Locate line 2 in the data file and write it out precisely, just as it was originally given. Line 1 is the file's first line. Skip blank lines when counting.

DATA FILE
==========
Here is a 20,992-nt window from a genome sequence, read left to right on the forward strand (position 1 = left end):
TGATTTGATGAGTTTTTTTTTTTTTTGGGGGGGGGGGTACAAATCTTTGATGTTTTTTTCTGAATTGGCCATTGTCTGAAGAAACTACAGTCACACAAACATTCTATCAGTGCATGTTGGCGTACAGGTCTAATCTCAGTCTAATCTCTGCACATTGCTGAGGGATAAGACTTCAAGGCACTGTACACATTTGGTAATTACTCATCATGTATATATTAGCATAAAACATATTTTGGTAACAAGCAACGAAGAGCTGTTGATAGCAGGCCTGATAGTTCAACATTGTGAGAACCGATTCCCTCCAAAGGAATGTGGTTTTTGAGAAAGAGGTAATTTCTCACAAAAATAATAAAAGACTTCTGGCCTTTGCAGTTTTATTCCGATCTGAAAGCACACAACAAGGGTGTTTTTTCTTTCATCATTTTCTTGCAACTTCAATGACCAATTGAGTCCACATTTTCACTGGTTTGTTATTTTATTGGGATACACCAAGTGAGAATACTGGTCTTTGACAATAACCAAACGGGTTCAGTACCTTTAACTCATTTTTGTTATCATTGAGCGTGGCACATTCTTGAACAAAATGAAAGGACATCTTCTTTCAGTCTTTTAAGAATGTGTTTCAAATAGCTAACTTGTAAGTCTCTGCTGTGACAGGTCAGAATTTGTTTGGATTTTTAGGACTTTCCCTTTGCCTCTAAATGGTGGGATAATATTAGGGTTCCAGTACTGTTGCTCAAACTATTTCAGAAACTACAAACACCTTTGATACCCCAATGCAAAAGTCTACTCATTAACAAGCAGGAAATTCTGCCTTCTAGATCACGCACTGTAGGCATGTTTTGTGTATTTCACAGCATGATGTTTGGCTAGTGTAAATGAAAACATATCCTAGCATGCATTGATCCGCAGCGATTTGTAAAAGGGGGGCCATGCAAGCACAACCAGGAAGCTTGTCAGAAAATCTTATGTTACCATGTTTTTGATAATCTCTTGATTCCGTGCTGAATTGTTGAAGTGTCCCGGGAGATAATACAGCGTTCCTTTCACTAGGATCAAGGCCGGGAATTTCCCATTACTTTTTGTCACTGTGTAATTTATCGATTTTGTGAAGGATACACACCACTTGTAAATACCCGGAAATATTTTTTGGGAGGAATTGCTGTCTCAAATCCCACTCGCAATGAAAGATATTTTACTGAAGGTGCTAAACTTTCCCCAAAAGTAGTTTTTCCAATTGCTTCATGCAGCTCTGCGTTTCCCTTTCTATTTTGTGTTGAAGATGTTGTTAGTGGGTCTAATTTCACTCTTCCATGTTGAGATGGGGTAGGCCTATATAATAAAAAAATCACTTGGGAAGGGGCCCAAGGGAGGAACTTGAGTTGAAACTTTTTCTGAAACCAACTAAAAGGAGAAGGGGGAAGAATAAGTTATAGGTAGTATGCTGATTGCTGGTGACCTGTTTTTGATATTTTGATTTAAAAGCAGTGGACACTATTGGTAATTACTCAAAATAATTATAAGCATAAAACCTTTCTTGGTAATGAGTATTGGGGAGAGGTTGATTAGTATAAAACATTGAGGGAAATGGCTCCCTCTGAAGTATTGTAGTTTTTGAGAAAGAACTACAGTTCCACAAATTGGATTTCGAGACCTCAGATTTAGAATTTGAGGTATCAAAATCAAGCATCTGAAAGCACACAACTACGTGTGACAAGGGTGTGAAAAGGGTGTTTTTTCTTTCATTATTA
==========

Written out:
TGATTTGATGAGTTTTTTTTTTTTTTGGGGGGGGGGGTACAAATCTTTGATGTTTTTTTCTGAATTGGCCATTGTCTGAAGAAACTACAGTCACACAAACATTCTATCAGTGCATGTTGGCGTACAGGTCTAATCTCAGTCTAATCTCTGCACATTGCTGAGGGATAAGACTTCAAGGCACTGTACACATTTGGTAATTACTCATCATGTATATATTAGCATAAAACATATTTTGGTAACAAGCAACGAAGAGCTGTTGATAGCAGGCCTGATAGTTCAACATTGTGAGAACCGATTCCCTCCAAAGGAATGTGGTTTTTGAGAAAGAGGTAATTTCTCACAAAAATAATAAAAGACTTCTGGCCTTTGCAGTTTTATTCCGATCTGAAAGCACACAACAAGGGTGTTTTTTCTTTCATCATTTTCTTGCAACTTCAATGACCAATTGAGTCCACATTTTCACTGGTTTGTTATTTTATTGGGATACACCAAGTGAGAATACTGGTCTTTGACAATAACCAAACGGGTTCAGTACCTTTAACTCATTTTTGTTATCATTGAGCGTGGCACATTCTTGAACAAAATGAAAGGACATCTTCTTTCAGTCTTTTAAGAATGTGTTTCAAATAGCTAACTTGTAAGTCTCTGCTGTGACAGGTCAGAATTTGTTTGGATTTTTAGGACTTTCCCTTTGCCTCTAAATGGTGGGATAATATTAGGGTTCCAGTACTGTTGCTCAAACTATTTCAGAAACTACAAACACCTTTGATACCCCAATGCAAAAGTCTACTCATTAACAAGCAGGAAATTCTGCCTTCTAGATCACGCACTGTAGGCATGTTTTGTGTATTTCACAGCATGATGTTTGGCTAGTGTAAATGAAAACATATCCTAGCATGCATTGATCCGCAGCGATTTGTAAAAGGGGGGCCATGCAAGCACAACCAGGAAGCTTGTCAGAAAATCTTATGTTACCATGTTTTTGATAATCTCTTGATTCCGTGCTGAATTGTTGAAGTGTCCCGGGAGATAATACAGCGTTCCTTTCACTAGGATCAAGGCCGGGAATTTCCCATTACTTTTTGTCACTGTGTAATTTATCGATTTTGTGAAGGATACACACCACTTGTAAATACCCGGAAATATTTTTTGGGAGGAATTGCTGTCTCAAATCCCACTCGCAATGAAAGATATTTTACTGAAGGTGCTAAACTTTCCCCAAAAGTAGTTTTTCCAATTGCTTCATGCAGCTCTGCGTTTCCCTTTCTATTTTGTGTTGAAGATGTTGTTAGTGGGTCTAATTTCACTCTTCCATGTTGAGATGGGGTAGGCCTATATAATAAAAAAATCACTTGGGAAGGGGCCCAAGGGAGGAACTTGAGTTGAAACTTTTTCTGAAACCAACTAAAAGGAGAAGGGGGAAGAATAAGTTATAGGTAGTATGCTGATTGCTGGTGACCTGTTTTTGATATTTTGATTTAAAAGCAGTGGACACTATTGGTAATTACTCAAAATAATTATAAGCATAAAACCTTTCTTGGTAATGAGTATTGGGGAGAGGTTGATTAGTATAAAACATTGAGGGAAATGGCTCCCTCTGAAGTATTGTAGTTTTTGAGAAAGAACTACAGTTCCACAAATTGGATTTCGAGACCTCAGATTTAGAATTTGAGGTATCAAAATCAAGCATCTGAAAGCACACAACTACGTGTGACAAGGGTGTGAAAAGGGTGTTTTTTCTTTCATTATTA